AHINOAM, THE WIFE OF SAUL
Scripture reference: 1 Samuel 14:50
Date: About 1025 b.c.
Name: Ahinoam [uh-HIN-oh-am: “brother is delight”]
The Ahinoam to whom Saul was married is mentioned only one time in the Old Testament: “Saul’s wife was Ahinoam the daughter of Ahimaaz.” David married a woman of the same name, of whom we also know little except that she gave David his firstborn son, Amnon. Yet David’s Ahinoam is mentioned no less than six times in Scripture.
We might account for the difference by the fact that David is far more significant in sacred history than Saul. Yet the single brief mention of Saul’s Ahinoam seems somehow suggestive. Her name is never associated with the names of Saul’s sons or daughters, although as Saul’s sole wife she must have borne them. It is almost as if Ahinoam were a ghost, so insubstantial a presence in the royal household that no one took notice of her.
This impression is strengthened when we recall the experience of Michal, Saul’s daughter. Where was Ahinoam when Saul chose to use Michal’s innocent love to ensnare David? Where was Ahinoam when Saul tried to kill David and Michal bravely stood by her husband? Where was Ahinoam when Saul pronounced Michal’s marriage to David to be over, and gave his daughter to another man? Perhaps by then Ahinoam had died. Or, perhaps, Ahinoam was one of those well-meaning but ineffective individuals who wanted the best for her daughter, but was too fearful to intercede on her behalf. Continue Reading Here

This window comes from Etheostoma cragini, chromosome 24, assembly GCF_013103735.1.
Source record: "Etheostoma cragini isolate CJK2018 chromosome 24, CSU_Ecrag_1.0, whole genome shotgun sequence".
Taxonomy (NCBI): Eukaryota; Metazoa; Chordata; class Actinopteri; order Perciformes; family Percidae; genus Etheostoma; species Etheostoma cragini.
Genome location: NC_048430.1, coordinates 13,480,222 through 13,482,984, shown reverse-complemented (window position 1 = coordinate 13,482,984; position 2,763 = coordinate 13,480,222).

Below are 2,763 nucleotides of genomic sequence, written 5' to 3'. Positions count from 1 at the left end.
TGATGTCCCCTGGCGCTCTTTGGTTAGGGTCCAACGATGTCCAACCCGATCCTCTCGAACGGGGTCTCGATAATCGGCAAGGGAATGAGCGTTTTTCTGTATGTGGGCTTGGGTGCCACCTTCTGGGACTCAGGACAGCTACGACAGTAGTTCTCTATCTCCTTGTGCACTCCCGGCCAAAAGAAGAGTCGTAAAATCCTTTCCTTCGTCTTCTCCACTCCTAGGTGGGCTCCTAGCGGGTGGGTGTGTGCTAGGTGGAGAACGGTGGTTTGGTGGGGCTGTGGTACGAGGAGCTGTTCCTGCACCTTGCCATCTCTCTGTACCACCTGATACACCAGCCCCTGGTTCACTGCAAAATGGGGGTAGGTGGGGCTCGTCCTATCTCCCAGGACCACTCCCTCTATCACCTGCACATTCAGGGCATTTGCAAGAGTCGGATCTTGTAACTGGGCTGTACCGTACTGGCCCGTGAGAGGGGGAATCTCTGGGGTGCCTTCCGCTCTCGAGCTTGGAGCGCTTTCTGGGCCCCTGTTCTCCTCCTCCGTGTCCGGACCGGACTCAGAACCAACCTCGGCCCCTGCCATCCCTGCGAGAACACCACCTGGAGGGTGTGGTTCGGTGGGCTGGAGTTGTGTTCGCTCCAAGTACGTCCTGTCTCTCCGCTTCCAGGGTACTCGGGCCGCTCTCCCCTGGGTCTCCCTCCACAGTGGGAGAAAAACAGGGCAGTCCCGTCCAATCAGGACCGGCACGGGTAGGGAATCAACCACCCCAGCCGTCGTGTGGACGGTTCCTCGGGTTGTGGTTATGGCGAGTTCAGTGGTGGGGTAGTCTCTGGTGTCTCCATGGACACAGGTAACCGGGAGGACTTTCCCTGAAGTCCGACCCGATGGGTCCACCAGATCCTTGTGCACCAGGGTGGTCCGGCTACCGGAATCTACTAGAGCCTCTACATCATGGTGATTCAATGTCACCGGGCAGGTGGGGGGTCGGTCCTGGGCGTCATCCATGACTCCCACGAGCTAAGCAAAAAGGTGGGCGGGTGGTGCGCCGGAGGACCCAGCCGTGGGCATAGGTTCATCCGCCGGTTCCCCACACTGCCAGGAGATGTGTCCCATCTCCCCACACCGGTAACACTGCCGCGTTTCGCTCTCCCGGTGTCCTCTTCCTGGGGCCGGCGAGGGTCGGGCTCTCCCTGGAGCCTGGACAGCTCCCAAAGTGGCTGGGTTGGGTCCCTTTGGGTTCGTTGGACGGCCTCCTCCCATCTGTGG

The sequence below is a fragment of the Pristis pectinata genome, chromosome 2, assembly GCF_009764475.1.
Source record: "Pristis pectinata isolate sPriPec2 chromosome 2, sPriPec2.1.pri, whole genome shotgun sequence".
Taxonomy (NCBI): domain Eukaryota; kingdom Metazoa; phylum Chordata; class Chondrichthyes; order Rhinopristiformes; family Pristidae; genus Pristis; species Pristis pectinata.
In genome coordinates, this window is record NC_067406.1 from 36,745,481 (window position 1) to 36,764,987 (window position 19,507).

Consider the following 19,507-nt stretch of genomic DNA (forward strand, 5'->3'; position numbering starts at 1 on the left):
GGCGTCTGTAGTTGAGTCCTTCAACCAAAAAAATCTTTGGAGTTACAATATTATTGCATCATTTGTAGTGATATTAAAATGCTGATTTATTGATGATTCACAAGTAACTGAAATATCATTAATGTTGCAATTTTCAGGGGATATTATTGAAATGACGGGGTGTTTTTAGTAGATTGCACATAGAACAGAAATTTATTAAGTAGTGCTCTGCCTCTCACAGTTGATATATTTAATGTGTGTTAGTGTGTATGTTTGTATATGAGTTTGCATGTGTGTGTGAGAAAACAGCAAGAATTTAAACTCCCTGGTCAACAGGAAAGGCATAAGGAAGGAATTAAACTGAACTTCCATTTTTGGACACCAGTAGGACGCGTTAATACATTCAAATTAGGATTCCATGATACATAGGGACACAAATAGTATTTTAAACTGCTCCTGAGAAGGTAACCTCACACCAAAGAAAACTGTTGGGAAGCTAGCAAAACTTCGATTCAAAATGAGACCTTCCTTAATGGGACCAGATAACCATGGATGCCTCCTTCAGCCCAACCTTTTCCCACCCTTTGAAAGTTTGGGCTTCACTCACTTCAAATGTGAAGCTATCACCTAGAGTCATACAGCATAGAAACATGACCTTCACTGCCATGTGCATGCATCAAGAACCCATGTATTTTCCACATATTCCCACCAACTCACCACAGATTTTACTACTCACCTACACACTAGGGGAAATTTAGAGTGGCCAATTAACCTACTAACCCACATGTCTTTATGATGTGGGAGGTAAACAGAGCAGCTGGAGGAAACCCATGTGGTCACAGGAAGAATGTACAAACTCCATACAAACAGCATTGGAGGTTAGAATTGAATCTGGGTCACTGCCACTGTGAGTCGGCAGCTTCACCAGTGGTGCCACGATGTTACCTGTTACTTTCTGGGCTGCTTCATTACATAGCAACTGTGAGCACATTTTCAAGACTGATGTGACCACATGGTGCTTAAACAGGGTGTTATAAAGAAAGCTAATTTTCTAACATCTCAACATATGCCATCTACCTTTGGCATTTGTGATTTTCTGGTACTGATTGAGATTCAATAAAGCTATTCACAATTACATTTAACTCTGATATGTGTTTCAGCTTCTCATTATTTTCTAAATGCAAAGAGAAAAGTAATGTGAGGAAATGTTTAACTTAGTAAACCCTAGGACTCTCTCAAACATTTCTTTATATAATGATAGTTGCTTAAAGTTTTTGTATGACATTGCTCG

Scripture references: Exodus 2:1–10; 15:20, 21; Numbers 12:1–15; 20:1;
Date: About 1520–1420 b.c.
Name: Miriam [MER-eh-um: “loved by Yahweh”)
Greatest contribution: Miriam played a vital role as the protective sister of baby Moses, and later as a prophetess partner of the adult Moses in delivering the Israelites from Egypt.
Miriam was the sister of Moses and Aaron, the two men who play the most prominent roles in the grand adventure of the Israelites as God won their freedom from slavery in Egypt. Miriam herself played a significant role in three incidents described in Exodus and Numbers. As a child she was Moses’ sisterly protector. As an adult prophetess she led the delivered slaves in praising God. And as an unhappy woman she challenged Moses’ special relationship with God.
Exodus 15:20, 21 tells us four important things about Miriam’s role in the redeemed community.
Miriam was a prophetess (Ex. 15:20).
The Old Testament prophets were God’s spokespersons. They spoke as His mouthpieces, delivering messages that were not their own but that had the authority of the divine Word. While Moses himself was the premier prophet of the day, and indeed the prototype prophet for the future, it is significant that he was not the only prophet in the Israelite camp. Miriam, like Moses, had the prophetic gift and calling. Continue Reading Here
THE “DAUGHTERS OF MEN” Noah’s Wife Sarah (Scripture reference: Genesis 6:1–5)
The phrase “daughters of men,” from Genesis 6:2, is easy to overlook but fascinating to study. The central issue in this passage is the identity of “the daughters of men” and of the “sons of God.” Some scholars have assumed that the passage describes intermarriage between the godly line of Seth and the line of Cain. There are, however, problems with this interpretation.